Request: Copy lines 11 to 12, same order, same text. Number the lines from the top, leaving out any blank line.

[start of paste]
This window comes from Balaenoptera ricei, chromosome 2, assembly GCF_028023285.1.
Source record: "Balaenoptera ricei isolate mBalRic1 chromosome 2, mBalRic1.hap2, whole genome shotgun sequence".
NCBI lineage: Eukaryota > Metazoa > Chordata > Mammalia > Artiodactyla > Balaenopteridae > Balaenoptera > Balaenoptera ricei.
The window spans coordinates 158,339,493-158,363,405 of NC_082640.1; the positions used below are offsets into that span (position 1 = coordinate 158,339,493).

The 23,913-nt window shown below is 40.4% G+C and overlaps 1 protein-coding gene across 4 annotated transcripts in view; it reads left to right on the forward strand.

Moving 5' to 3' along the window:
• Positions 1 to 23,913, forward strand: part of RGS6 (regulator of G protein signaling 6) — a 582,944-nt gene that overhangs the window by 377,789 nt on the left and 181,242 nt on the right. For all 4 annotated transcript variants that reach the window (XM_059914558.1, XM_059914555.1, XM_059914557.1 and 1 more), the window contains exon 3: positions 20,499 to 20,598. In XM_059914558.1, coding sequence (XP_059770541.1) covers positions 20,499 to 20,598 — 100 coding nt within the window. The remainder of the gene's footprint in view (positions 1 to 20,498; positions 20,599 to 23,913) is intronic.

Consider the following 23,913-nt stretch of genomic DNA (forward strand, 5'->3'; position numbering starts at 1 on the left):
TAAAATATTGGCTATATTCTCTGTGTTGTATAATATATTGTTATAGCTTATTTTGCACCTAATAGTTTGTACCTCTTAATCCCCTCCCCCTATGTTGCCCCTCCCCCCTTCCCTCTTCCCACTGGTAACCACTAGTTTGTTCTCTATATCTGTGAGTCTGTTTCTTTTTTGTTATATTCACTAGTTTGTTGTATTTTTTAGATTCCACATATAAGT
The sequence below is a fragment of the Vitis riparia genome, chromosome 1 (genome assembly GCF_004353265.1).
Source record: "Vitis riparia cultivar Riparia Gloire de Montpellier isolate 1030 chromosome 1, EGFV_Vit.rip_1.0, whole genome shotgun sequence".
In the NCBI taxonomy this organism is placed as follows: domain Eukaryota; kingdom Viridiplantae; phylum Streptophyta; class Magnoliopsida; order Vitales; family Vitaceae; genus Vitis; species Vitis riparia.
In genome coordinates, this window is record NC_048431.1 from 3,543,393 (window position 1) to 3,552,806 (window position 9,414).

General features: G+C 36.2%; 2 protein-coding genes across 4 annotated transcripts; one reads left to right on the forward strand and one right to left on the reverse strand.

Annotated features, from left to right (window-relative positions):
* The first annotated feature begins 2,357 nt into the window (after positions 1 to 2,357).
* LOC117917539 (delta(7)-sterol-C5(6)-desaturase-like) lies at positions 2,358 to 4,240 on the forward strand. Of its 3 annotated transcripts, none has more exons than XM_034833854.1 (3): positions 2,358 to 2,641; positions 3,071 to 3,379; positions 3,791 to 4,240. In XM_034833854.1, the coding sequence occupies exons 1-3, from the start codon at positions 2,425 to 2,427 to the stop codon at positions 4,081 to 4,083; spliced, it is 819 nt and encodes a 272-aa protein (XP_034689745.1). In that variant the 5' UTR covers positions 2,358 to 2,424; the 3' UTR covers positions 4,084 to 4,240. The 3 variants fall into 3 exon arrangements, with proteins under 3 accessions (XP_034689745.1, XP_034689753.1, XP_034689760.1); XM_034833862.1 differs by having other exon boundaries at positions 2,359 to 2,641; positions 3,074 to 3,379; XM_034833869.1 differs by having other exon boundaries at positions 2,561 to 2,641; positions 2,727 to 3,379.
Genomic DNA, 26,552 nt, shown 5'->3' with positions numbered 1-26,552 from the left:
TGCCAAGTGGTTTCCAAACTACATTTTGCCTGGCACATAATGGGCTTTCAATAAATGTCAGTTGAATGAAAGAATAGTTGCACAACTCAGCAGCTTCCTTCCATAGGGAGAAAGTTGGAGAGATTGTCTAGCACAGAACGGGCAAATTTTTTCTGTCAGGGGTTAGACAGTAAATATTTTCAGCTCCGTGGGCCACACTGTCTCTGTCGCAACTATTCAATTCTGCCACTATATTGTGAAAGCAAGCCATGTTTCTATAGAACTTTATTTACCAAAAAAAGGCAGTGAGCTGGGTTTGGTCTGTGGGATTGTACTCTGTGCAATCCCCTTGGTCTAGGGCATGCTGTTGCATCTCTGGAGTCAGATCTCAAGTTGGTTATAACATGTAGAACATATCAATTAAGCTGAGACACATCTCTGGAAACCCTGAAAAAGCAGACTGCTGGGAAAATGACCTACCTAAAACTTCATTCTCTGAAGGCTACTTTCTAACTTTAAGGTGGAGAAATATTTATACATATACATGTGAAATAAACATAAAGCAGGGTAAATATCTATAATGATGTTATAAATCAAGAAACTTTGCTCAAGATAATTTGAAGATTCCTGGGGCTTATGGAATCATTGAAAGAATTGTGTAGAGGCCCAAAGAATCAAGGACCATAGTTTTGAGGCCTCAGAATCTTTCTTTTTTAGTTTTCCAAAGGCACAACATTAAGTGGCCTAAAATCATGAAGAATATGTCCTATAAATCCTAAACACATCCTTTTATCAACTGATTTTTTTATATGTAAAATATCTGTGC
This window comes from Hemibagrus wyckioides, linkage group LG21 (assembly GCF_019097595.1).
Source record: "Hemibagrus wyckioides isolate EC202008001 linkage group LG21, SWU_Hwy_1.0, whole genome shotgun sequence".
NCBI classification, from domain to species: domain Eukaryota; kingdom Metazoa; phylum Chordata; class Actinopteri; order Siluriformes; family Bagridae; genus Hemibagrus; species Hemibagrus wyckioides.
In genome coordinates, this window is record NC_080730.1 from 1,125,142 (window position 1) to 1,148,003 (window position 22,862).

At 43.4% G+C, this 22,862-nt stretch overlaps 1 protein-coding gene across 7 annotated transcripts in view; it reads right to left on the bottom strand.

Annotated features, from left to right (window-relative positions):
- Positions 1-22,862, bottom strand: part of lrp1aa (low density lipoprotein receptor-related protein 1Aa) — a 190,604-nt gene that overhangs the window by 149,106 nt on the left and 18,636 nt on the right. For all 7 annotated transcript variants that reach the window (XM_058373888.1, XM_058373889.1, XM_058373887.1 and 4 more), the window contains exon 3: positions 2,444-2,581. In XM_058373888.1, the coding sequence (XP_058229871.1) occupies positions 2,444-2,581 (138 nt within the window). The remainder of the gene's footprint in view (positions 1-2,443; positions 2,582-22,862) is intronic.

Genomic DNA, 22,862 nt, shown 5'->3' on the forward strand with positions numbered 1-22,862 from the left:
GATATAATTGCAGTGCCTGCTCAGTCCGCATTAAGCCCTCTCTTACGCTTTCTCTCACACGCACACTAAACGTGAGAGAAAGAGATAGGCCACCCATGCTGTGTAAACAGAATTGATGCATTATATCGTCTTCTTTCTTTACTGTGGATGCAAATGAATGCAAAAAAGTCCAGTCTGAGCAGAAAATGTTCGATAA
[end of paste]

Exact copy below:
Source record: "Vitis riparia cultivar Riparia Gloire de Montpellier isolate 1030 chromosome 1, EGFV_Vit.rip_1.0, whole genome shotgun sequence".
In the NCBI taxonomy this organism is placed as follows: domain Eukaryota; kingdom Viridiplantae; phylum Streptophyta; class Magnoliopsida; order Vitales; family Vitaceae; genus Vitis; species Vitis riparia.